Jacques Cousteau, the renowned underwater researcher and pioneering marine conservationist, once said,
“Water and air, the two essential fluids on which all life depends, have become global garbage cans.”
Sadly, he was right. Unsightly plastic waste litters our oceans and shorelines, spoiling our enjoyment of swimming, surfing, or simply spending some leisure time at the beach.
With the ever-increasing amount of waste in the environment, just how much of a problem is plastic pollution?
How do plastics pollute the environment?
Plastic pollution is caused by the accumulation of man-made plastic products in the environment. Across much of the planet, there is now so much plastic waste that it creates problems for wildlife and their habitats as well as for human populations.
Discarded plastic cannot decompose in the same way as other waste, so it simply breaks down into smaller and smaller pieces, which can remain in the environment for more than 1,000 years.
This explains why plastic pollution is becoming such a big issue; it accumulates at a much faster rate than it can decompose or degrade into a harmless form.
Some plastics take longer than others to decompose:
- Plastic bags – 10 to 1,000 years
- Foam plastic cup – 50 years
- Plastic bottle – 450 years or more
- Nylon fishing line - 600 years
- Polystyrene foam (Styrofoam) – 1 million years (does not biodegrade)
These slow decomposition rates mean that plastic waste – of whatever type – will continue to pollute the environment for many decades, or even centuries, to come.
Some plastics do, however, degrade under sunlight’s UV rays (known as photodegradation), but this produces toxic chemicals such as bisphenol A (BPA) and PS oligomer. The toxins may be eaten and absorbed by wildlife or wash up on the shoreline, where people may come into direct contact with them.
What is all this plastic and where does it come from?
It’s estimated that around 8 million metric tonnes of plastic waste goes into the oceans each year, according to a study published in Science magazine. Around 80% of that originates on the land, while the rest comes from shipping and the fishing industry.
The main land-based sources of plastic waste are categorized as primary or secondary sources.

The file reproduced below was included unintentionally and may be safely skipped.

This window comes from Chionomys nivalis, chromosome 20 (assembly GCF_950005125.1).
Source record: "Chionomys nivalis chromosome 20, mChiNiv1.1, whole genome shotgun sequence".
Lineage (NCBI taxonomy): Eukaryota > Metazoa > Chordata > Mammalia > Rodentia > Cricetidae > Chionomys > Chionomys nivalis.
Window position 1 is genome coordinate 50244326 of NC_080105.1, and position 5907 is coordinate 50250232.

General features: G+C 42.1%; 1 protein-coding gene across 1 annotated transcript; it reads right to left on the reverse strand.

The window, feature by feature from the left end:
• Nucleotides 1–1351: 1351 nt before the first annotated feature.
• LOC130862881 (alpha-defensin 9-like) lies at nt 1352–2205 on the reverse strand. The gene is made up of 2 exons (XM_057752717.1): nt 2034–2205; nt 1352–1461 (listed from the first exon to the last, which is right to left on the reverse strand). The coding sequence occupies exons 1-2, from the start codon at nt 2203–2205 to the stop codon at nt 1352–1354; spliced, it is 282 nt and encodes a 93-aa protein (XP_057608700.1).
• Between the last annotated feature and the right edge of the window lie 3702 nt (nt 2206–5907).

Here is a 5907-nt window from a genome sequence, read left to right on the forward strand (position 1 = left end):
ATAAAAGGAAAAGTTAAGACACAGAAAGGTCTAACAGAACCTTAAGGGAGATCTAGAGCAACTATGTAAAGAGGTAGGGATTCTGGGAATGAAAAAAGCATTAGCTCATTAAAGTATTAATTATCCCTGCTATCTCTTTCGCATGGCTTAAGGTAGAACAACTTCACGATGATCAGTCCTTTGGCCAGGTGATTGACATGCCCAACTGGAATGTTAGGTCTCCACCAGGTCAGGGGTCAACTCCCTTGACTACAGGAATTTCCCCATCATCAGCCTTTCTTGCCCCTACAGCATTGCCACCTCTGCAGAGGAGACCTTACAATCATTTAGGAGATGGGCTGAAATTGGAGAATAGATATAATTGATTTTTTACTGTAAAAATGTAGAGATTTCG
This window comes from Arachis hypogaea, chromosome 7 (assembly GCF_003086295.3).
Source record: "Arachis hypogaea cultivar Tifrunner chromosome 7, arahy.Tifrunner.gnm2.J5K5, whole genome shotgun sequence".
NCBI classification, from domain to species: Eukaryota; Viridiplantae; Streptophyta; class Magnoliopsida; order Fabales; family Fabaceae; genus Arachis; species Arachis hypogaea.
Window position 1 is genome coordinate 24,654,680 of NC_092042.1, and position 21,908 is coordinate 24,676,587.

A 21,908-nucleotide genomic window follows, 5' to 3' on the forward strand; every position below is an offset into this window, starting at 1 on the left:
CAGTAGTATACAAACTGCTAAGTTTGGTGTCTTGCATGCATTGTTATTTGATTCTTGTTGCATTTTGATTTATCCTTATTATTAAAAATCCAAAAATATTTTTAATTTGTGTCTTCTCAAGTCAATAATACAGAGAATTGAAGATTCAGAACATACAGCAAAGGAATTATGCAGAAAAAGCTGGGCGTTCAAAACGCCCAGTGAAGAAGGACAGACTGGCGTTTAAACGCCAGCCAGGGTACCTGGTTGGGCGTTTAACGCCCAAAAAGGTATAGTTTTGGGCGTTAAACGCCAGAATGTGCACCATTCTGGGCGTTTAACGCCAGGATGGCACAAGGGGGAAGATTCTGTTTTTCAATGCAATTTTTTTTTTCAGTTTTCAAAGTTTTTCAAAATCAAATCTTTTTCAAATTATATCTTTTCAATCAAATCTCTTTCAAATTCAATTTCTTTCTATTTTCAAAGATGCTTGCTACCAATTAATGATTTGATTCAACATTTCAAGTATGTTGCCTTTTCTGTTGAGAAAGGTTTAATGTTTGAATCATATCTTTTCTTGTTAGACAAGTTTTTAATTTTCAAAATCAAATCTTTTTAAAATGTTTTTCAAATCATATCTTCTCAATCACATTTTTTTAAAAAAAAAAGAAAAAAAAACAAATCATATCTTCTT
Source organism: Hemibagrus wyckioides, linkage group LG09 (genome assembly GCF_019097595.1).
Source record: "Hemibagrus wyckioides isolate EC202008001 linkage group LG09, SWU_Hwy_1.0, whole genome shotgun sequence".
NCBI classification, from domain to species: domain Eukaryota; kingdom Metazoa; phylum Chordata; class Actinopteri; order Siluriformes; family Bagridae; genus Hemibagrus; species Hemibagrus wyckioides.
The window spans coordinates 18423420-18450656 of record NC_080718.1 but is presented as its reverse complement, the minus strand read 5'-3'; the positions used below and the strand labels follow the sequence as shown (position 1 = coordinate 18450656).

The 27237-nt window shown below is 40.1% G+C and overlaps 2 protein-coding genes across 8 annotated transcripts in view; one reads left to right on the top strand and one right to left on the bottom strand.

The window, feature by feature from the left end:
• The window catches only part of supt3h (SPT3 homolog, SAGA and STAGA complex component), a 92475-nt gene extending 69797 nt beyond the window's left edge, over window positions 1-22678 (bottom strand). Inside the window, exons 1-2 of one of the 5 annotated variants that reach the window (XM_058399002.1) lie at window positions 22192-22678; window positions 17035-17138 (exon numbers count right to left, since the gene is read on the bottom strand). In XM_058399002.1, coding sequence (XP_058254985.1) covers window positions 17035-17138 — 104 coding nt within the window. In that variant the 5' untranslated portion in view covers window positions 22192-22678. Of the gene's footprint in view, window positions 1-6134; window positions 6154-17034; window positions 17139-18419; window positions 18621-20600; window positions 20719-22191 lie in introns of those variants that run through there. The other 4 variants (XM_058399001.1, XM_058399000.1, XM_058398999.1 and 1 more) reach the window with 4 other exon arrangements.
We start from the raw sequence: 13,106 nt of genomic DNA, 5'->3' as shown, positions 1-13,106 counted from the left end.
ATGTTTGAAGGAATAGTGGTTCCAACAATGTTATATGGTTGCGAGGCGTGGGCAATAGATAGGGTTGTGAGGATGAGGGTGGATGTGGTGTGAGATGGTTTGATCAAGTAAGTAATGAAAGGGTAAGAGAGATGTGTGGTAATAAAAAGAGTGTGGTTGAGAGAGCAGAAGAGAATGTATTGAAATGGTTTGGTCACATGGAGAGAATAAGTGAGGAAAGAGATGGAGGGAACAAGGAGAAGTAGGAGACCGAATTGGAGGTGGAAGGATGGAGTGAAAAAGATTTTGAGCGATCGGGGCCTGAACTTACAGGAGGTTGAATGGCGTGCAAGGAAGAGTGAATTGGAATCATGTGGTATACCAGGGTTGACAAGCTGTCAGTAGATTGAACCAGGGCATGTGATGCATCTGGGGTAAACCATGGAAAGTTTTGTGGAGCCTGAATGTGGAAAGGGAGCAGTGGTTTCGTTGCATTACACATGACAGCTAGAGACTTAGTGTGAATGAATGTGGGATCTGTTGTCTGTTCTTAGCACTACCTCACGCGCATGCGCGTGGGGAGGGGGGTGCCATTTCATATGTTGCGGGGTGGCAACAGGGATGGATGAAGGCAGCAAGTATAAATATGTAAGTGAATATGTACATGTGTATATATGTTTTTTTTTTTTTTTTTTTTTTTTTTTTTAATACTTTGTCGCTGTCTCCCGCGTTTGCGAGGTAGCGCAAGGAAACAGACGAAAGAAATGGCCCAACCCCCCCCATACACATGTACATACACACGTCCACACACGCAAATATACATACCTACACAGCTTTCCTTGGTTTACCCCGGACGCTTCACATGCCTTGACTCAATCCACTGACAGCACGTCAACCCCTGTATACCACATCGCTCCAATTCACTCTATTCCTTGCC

Primary sources are waste plastics from the manufacturing industry known as 'nurdles'; small plastic beads or pellets that end up in the marine ecosystem in large numbers. A recent beach clean in Cornwall, UK, found more than 127,000 nurdles in a single clean-up.
Secondary sources come from plastic litter such as bottles, food packaging, polyester clothing or fishing line, which accumulate on beaches due to waves and tides, river deposits, sewage outlets and storm drains, as well as being directly discarded by beach users.
How did things get so bad?
Global annual production of plastic increased twenty-fold over a fifty year period, from 15 million tonnes in 1964 to 311 million tonnes in 2014.
But whilst the production of plastic increased rapidly, to cater to the growing global population and increased consumerism, the facilities to collect, recycle or dispose of plastic waste have not kept pace.
The top five plastic-polluting countries – China, Indonesia, the Philippines, Vietnam and Sri Lanka – are all developing nations with fast-growing economies, but with underdeveloped waste management systems.
Every person in the United States produces more than 2.5 kg of plastic waste each day – more than twice that of people in China - but this accounts for less than 1% of global plastic waste overall.
So the problem of plastic waste is caused both by lower-income countries that lack good waste management facilities, and by high-income countries that produce a lot of waste per head of population.
Should we be concerned for the future?
By 2050, global plastics production is expected to increase still further to 1,124 million tonnes every year.
Studies suggest that we are still 85 years away from ‘peak waste’. With plastic production still increasingly rapidly around the world, the amount of plastic waste ending up in the oceans is likely to continue to rise over the next decades.
In fact, it’s estimated that if nothing is done, the amount of plastic waste that ends up in the oceans will reach 80 million metric tonnes a year by 2025 and by 2050, the amount of plastic in the ocean, by weight, will be greater than the amount of fish.
Plastic waste is choking our oceans; killing wildlife, polluting even the remotest beaches, and threatening the food chain. If we can change that, shouldn’t we at least try?